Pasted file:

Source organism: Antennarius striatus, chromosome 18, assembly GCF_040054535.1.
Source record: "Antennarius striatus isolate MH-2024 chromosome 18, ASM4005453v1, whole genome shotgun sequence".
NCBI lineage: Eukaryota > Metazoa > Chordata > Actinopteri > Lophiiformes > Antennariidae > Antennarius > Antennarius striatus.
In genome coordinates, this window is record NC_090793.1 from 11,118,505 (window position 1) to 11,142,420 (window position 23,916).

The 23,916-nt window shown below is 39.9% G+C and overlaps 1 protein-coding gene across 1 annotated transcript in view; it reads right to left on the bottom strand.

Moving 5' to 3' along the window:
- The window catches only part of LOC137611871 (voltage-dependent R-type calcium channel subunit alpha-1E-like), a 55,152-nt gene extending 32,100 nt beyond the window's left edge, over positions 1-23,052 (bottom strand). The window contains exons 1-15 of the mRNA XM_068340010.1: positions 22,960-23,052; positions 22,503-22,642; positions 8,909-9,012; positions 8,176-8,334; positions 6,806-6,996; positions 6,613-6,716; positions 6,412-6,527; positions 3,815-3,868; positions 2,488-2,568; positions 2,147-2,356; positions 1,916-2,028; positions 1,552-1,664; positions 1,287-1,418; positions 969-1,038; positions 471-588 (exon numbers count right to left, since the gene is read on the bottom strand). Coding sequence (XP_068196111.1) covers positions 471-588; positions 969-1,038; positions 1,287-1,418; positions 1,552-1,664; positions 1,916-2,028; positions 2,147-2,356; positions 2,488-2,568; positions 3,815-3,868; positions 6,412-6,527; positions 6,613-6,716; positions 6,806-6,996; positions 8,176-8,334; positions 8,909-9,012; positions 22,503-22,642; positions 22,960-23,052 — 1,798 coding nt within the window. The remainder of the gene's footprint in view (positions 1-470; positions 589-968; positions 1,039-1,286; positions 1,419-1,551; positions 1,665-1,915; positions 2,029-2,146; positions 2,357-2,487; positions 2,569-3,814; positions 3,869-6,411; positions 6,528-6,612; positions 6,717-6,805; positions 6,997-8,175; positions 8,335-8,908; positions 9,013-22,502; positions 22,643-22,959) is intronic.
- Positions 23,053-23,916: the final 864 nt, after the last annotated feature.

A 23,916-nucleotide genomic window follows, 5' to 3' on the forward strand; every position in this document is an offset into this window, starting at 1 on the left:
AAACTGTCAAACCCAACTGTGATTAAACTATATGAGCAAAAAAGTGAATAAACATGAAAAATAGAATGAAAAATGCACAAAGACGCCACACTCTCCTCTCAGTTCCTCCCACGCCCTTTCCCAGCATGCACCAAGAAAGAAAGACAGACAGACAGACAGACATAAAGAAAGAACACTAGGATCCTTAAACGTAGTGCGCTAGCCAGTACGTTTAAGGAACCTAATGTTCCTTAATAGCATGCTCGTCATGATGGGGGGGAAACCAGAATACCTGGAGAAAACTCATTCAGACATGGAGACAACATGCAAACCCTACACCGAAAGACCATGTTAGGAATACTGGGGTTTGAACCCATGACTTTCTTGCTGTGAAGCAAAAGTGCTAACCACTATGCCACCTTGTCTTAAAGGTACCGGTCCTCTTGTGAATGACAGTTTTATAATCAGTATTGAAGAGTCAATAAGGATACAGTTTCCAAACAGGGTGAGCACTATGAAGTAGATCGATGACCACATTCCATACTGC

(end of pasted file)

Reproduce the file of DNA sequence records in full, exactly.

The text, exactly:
Source organism: Antennarius striatus, chromosome 18, assembly GCF_040054535.1.
Source record: "Antennarius striatus isolate MH-2024 chromosome 18, ASM4005453v1, whole genome shotgun sequence".
NCBI lineage: Eukaryota > Metazoa > Chordata > Actinopteri > Lophiiformes > Antennariidae > Antennarius > Antennarius striatus.
In genome coordinates, this window is record NC_090793.1 from 11,118,505 (window position 1) to 11,142,420 (window position 23,916).

The 23,916-nt window shown below is 39.9% G+C and overlaps 1 protein-coding gene across 1 annotated transcript in view; it reads right to left on the bottom strand.

Moving 5' to 3' along the window:
- The window catches only part of LOC137611871 (voltage-dependent R-type calcium channel subunit alpha-1E-like), a 55,152-nt gene extending 32,100 nt beyond the window's left edge, over positions 1-23,052 (bottom strand). The window contains exons 1-15 of the mRNA XM_068340010.1: positions 22,960-23,052; positions 22,503-22,642; positions 8,909-9,012; positions 8,176-8,334; positions 6,806-6,996; positions 6,613-6,716; positions 6,412-6,527; positions 3,815-3,868; positions 2,488-2,568; positions 2,147-2,356; positions 1,916-2,028; positions 1,552-1,664; positions 1,287-1,418; positions 969-1,038; positions 471-588 (exon numbers count right to left, since the gene is read on the bottom strand). Coding sequence (XP_068196111.1) covers positions 471-588; positions 969-1,038; positions 1,287-1,418; positions 1,552-1,664; positions 1,916-2,028; positions 2,147-2,356; positions 2,488-2,568; positions 3,815-3,868; positions 6,412-6,527; positions 6,613-6,716; positions 6,806-6,996; positions 8,176-8,334; positions 8,909-9,012; positions 22,503-22,642; positions 22,960-23,052 — 1,798 coding nt within the window. The remainder of the gene's footprint in view (positions 1-470; positions 589-968; positions 1,039-1,286; positions 1,419-1,551; positions 1,665-1,915; positions 2,029-2,146; positions 2,357-2,487; positions 2,569-3,814; positions 3,869-6,411; positions 6,528-6,612; positions 6,717-6,805; positions 6,997-8,175; positions 8,335-8,908; positions 9,013-22,502; positions 22,643-22,959) is intronic.
- Positions 23,053-23,916: the final 864 nt, after the last annotated feature.

A 23,916-nucleotide genomic window follows, 5' to 3' on the forward strand; every position in this document is an offset into this window, starting at 1 on the left:
AAACTGTCAAACCCAACTGTGATTAAACTATATGAGCAAAAAAGTGAATAAACATGAAAAATAGAATGAAAAATGCACAAAGACGCCACACTCTCCTCTCAGTTCCTCCCACGCCCTTTCCCAGCATGCACCAAGAAAGAAAGACAGACAGACAGACAGACATAAAGAAAGAACACTAGGATCCTTAAACGTAGTGCGCTAGCCAGTACGTTTAAGGAACCTAATGTTCCTTAATAGCATGCTCGTCATGATGGGGGGGAAACCAGAATACCTGGAGAAAACTCATTCAGACATGGAGACAACATGCAAACCCTACACCGAAAGACCATGTTAGGAATACTGGGGTTTGAACCCATGACTTTCTTGCTGTGAAGCAAAAGTGCTAACCACTATGCCACCTTGTCTTAAAGGTACCGGTCCTCTTGTGAATGACAGTTTTATAATCAGTATTGAAGAGTCAATAAGGATACAGTTTCCAAACAGGGTGAGCACTATGAAGTAGATCGATGACCACATTCCATACTGC